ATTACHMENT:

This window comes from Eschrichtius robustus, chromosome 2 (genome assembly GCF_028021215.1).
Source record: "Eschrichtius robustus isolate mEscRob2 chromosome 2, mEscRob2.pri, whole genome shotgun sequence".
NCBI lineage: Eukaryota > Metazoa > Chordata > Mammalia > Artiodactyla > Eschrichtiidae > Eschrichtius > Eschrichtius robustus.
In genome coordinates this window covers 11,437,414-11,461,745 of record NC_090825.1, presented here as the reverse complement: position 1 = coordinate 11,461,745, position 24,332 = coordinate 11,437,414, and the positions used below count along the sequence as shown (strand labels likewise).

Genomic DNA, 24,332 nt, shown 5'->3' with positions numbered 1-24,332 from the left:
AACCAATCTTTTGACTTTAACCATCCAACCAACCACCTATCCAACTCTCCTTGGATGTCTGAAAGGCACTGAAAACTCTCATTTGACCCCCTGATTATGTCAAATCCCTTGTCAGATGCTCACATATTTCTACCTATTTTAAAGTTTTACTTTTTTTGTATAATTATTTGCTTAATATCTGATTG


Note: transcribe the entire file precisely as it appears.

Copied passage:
This window comes from Eschrichtius robustus, chromosome 2 (genome assembly GCF_028021215.1).
Source record: "Eschrichtius robustus isolate mEscRob2 chromosome 2, mEscRob2.pri, whole genome shotgun sequence".
NCBI lineage: Eukaryota > Metazoa > Chordata > Mammalia > Artiodactyla > Eschrichtiidae > Eschrichtius > Eschrichtius robustus.
In genome coordinates this window covers 11,437,414-11,461,745 of record NC_090825.1, presented here as the reverse complement: position 1 = coordinate 11,461,745, position 24,332 = coordinate 11,437,414, and the positions used below count along the sequence as shown (strand labels likewise).

Genomic DNA, 24,332 nt, shown 5'->3' with positions numbered 1-24,332 from the left:
AACCAATCTTTTGACTTTAACCATCCAACCAACCACCTATCCAACTCTCCTTGGATGTCTGAAAGGCACTGAAAACTCTCATTTGACCCCCTGATTATGTCAAATCCCTTGTCAGATGCTCACATATTTCTACCTATTTTAAAGTTTTACTTTTTTTGTATAATTATTTGCTTAATATCTGATTG